Sunday, July 4, 2010

America's Birthday

Magnet # 284: Independence Hall, Philadelphia

Material: Metal

Purchased By: Mom

Well, I've posted about independence days from all over the world on this blog, but now it's finally time to celebrate my own nation's Independence Day. It's now been 234 years since the Declaration of Independence was signed at Philadelphia's Independence Hall by 56 of the bravest and most patriotic men the brand new country had to offer. Many of them suffered for their action, but none ever backed down for taking part in what was perceived by the British as an act of treason. All in all, the homes of 12 signers were burned to the ground and 17 of the men lost all they owned. The 13 children of John Hart of Trenton New Jersey were taken and he never saw them again. And all of them were hunted by British troops eager to punish them for their defiance. It is truly sobering to learn what they suffered through so that all of us can now have such freedom in the United States.

In a very unusual twist of fate, this is also the anniversary of the death of the only two signers of the Declaration of Independence who went on to become Presidents of the United States of America - John Adams and Thomas Jefferson. They both died on the same July 4 in 1826, exactly 50 years after the document was signed. Though the pair had butted heads over the years, they had grown close later in life. Jefferson was the first to pass at his home Monticello in Charlottesville, Virginia. On his deathbed, he awoke on the evening of the third and asked if it was July 4 yet. When he learned it wasn't, he managed to hold on until the dawn so he could die on the day that had been so important to him. Over 500 miles away, in Quincy, Massachusetts, John Adams was able to watch the local July 4 celebrations from a window in his home. But he must have known the end was coming, for his last words were "Thomas Jefferson survives." It must have been a great source of comfort, believing his friend would be able to continue to guide the country after he was no longer able to. Thankfully, he never knew Jefferson had passed away just hours before him. He was 91; Jefferson was 83.

As those of you who live in the United States know, this is one of the busiest times of the year on the roads and at the airports, as people are traveling to celebrate with their families. And in my case, that's held especially true this year. My family usually comes over here for the 4th of July, but this year, my Mom's sister and her family came for a visit, too. It was their first time seeing Savannah and we had a nice time. We didn't exactly do a lot of patriotic activities, but we went to Bonaventure Cemetery, which is easily the nicest graveyard in town and perhaps one of the nicest in the nation. We visited a few spots there, and one was a section set aside for soldiers. It was decorated with flags for the holiday, and one of my cousins was very interested in the ranks and dates listed on the tombstones. Seeing those graves of fallen heroes was a proper reminder of the many people who have sacrificed their lives for our freedom. And last night, we had a really fun time lighting sparklers and waving them all around. Even though my youngest cousin was a little nervous about them, he soon realized just how enjoyable they really are. We even saw one big firework in the distance. I suppose our July 4th celebration has been a mix of remembrance and festivities, which strikes me as appropriate.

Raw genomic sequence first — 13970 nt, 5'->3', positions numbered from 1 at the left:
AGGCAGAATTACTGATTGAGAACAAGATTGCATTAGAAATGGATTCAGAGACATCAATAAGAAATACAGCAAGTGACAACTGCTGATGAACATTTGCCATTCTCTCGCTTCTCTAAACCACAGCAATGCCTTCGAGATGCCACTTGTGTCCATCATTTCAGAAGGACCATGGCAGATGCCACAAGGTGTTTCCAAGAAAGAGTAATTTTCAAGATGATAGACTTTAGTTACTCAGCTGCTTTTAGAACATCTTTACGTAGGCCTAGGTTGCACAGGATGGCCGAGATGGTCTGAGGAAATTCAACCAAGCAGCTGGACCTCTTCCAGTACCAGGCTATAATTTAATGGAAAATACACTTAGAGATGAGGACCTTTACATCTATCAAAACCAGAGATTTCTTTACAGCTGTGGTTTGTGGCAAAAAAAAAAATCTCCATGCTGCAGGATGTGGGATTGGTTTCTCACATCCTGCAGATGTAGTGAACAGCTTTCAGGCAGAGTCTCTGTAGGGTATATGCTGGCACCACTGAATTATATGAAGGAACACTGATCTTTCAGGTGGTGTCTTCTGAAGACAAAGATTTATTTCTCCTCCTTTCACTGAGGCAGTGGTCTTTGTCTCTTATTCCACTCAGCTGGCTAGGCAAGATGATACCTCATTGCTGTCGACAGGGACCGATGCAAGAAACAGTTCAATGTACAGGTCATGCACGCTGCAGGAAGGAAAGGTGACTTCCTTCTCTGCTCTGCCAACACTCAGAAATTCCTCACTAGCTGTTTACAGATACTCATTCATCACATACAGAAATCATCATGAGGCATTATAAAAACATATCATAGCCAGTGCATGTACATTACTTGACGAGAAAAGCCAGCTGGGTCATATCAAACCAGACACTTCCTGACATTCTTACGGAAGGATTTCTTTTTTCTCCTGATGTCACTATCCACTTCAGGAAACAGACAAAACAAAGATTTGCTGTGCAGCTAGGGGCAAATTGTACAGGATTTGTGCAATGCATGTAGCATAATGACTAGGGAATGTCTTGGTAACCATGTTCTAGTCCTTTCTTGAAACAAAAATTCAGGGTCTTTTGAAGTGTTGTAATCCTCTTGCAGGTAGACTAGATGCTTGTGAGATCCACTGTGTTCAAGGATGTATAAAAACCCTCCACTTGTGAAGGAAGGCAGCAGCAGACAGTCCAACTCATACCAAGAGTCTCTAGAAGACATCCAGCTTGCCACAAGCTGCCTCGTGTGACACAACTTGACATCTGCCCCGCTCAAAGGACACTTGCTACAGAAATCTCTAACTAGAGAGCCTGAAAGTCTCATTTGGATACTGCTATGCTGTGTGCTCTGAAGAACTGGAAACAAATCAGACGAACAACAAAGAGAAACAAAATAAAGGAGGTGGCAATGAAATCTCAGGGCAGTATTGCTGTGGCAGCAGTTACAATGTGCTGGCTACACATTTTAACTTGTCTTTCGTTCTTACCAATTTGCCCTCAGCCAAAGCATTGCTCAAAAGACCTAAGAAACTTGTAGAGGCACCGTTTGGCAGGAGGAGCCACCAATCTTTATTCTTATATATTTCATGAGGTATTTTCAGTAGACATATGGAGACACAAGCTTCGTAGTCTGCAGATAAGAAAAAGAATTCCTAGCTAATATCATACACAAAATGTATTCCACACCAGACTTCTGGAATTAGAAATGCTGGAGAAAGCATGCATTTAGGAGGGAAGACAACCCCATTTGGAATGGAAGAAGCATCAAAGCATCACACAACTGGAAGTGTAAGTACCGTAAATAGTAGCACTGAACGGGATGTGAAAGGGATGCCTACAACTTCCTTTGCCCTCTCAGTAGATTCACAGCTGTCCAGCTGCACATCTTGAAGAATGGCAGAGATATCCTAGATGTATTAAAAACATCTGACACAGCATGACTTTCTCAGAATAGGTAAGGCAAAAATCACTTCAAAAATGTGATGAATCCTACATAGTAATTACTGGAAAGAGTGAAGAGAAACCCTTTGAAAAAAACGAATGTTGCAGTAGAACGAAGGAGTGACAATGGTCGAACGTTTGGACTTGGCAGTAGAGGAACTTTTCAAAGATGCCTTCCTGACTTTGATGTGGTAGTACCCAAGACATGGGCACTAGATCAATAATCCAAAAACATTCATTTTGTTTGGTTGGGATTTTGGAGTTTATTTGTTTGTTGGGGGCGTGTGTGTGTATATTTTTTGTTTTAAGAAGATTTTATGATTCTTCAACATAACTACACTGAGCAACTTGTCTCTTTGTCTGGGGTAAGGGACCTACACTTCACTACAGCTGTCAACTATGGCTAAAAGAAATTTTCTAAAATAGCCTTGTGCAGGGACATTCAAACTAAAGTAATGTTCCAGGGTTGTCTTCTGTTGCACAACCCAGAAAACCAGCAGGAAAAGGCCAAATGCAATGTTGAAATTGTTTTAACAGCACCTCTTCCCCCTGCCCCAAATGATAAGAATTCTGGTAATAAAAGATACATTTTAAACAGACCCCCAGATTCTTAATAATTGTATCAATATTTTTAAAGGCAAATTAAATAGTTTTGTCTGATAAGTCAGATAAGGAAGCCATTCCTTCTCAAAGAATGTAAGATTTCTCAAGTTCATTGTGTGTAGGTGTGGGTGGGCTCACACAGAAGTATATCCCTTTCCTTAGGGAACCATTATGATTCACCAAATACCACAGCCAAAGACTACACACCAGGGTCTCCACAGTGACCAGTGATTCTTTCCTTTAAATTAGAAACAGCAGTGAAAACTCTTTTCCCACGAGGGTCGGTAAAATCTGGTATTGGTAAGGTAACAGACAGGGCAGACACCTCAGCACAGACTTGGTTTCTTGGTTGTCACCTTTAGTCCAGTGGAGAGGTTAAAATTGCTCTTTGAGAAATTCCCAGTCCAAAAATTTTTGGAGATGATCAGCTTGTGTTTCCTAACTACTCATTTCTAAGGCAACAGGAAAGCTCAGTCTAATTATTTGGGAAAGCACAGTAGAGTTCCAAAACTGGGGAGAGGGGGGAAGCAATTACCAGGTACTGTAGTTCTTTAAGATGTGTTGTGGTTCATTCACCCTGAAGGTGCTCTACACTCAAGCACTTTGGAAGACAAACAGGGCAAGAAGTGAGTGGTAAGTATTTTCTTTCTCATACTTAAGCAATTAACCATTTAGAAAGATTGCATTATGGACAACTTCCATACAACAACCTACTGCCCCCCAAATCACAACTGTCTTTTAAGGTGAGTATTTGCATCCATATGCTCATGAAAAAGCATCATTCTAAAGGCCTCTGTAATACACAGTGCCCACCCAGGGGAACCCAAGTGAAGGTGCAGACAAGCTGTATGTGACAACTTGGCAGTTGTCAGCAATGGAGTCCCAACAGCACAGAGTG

I hope that those of you who are here in the United States have participated in the anniversary of the creation of our country in some way today. What a remarkable day this is, having both brought about the signing of the Declaration of Independence and taking away our second and third Presidents. This is a day that needs to be singled out in some way, so if you haven't watched fireworks, lit up sparklers, or just tuned into the festivities airing on television, here's your chance to do so!

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